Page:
Most people float, which is great if you like to stay at the surface. However, scuba divers want to descend and need a weight system to help them offset this tendency to float. You want just enough weight to allow you to sink slowly. Having the right amount and proper distribution of weight allows you to fine-tune your buoyancy.
StandardWeight Belt Feat Features
Lead weight in various increments – molded to fit a weight belt, plain or vinyl coated, or lead shot in pouches. Quick release that allows you to quickly drop enough weight to float.
Weight belts have existed since scuba diving began.The most common is a nylon belt with lead weights threaded on to it, though you can get fabric belts with pockets for more comfort.
Integrated weights systems are built into your BCD. Two weight pockets on either side allows you to divide your weight.
Many BCDs have trim pockets to place small weights to fine-tune your balance in the water. Trim weights are small lead shot filled tubes that easily clip around your ankle or wrap around your valve for added trim adjustment.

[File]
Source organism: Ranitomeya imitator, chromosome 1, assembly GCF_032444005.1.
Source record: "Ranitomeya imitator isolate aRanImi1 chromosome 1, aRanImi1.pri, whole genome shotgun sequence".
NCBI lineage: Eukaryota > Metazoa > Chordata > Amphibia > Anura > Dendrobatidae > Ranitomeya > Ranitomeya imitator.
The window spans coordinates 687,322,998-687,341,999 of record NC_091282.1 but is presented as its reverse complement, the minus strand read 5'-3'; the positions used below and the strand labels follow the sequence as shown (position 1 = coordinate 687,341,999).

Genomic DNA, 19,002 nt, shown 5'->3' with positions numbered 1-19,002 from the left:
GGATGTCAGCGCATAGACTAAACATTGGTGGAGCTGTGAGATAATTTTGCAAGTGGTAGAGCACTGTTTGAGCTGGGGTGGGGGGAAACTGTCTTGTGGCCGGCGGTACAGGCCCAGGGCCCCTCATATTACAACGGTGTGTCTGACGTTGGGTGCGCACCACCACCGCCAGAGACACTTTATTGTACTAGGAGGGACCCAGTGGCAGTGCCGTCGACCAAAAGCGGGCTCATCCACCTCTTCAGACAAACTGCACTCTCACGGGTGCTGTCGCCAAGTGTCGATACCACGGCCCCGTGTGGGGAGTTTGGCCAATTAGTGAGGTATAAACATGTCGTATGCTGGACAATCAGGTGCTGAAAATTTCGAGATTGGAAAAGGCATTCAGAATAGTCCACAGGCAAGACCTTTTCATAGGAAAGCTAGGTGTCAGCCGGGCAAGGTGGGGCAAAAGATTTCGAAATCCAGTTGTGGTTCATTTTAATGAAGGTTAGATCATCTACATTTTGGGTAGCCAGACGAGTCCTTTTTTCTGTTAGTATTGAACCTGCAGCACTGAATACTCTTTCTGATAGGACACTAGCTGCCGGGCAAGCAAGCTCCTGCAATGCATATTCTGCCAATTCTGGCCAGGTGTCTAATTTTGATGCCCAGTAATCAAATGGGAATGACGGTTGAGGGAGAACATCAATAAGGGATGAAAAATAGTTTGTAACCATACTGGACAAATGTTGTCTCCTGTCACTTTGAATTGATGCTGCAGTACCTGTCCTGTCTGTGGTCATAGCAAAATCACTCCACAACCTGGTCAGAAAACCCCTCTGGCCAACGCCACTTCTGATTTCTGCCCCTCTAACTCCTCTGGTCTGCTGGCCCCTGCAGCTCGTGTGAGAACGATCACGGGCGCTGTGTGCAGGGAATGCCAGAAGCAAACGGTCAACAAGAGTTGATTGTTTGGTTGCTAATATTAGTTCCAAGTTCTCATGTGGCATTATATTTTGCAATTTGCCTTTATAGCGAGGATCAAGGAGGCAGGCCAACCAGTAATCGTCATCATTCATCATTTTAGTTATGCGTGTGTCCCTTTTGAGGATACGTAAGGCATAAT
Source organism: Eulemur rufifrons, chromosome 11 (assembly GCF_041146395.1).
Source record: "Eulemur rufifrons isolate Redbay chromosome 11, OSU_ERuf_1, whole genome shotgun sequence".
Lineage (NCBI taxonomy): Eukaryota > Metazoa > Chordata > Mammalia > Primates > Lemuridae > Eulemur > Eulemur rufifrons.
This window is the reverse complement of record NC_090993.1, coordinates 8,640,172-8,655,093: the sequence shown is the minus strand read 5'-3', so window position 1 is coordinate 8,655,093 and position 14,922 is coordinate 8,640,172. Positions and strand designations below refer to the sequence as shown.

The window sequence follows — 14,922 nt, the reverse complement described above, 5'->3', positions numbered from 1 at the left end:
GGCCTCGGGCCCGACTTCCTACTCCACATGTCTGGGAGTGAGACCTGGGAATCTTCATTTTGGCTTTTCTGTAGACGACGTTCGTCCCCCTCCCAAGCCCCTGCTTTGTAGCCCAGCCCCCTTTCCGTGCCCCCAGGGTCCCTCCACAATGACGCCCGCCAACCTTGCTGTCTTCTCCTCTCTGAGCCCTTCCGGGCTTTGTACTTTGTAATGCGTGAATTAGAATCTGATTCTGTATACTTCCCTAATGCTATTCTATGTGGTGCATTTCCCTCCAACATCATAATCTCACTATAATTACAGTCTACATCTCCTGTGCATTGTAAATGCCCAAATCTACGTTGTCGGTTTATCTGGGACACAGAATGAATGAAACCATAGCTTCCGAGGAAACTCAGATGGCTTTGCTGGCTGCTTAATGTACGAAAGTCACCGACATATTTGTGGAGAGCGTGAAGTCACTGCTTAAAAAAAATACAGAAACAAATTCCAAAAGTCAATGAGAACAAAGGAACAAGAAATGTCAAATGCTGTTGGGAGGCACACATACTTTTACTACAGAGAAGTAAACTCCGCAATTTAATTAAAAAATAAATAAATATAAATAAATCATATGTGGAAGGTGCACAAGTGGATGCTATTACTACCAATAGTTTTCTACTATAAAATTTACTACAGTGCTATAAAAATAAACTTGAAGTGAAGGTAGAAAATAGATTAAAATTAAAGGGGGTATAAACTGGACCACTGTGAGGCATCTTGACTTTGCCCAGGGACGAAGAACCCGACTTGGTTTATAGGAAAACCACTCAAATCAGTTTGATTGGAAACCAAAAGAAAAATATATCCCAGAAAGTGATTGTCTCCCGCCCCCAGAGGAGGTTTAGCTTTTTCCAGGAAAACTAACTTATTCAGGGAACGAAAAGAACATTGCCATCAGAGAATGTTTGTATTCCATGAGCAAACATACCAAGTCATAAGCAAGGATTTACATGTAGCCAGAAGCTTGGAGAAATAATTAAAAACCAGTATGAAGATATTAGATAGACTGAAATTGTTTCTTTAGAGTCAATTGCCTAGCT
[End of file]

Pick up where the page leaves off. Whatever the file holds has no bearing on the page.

How to Choose YourWeight System
Choose your weight system based on your BCD.
If your BCD has weight-integrated pockets, then you already have your weight system – you just need to get the appropriate weight increments and amount.
If your BCD is not weight-integrated, then explore different weight belt styles – nylon belts, fabric belts with zippered pouches, or neoprene belts with VelcroTM pockets. Try the belt on with the amount of weight you’ll use to scuba dive.
Position the weights for comfort. Ask your dive professional about weight keepers to hold weights in place on nylon belts. Make sure you’re comfortable with fastening and releasing the buckle.
If you wear a dry suit, you may want both an integrated weight system and a weight belt. This redistributes your weight more evenly for maximum control and comfort.
Ankle weights are also a good option if you find your feet are a bit floaty underwater (common for newer drysuit divers)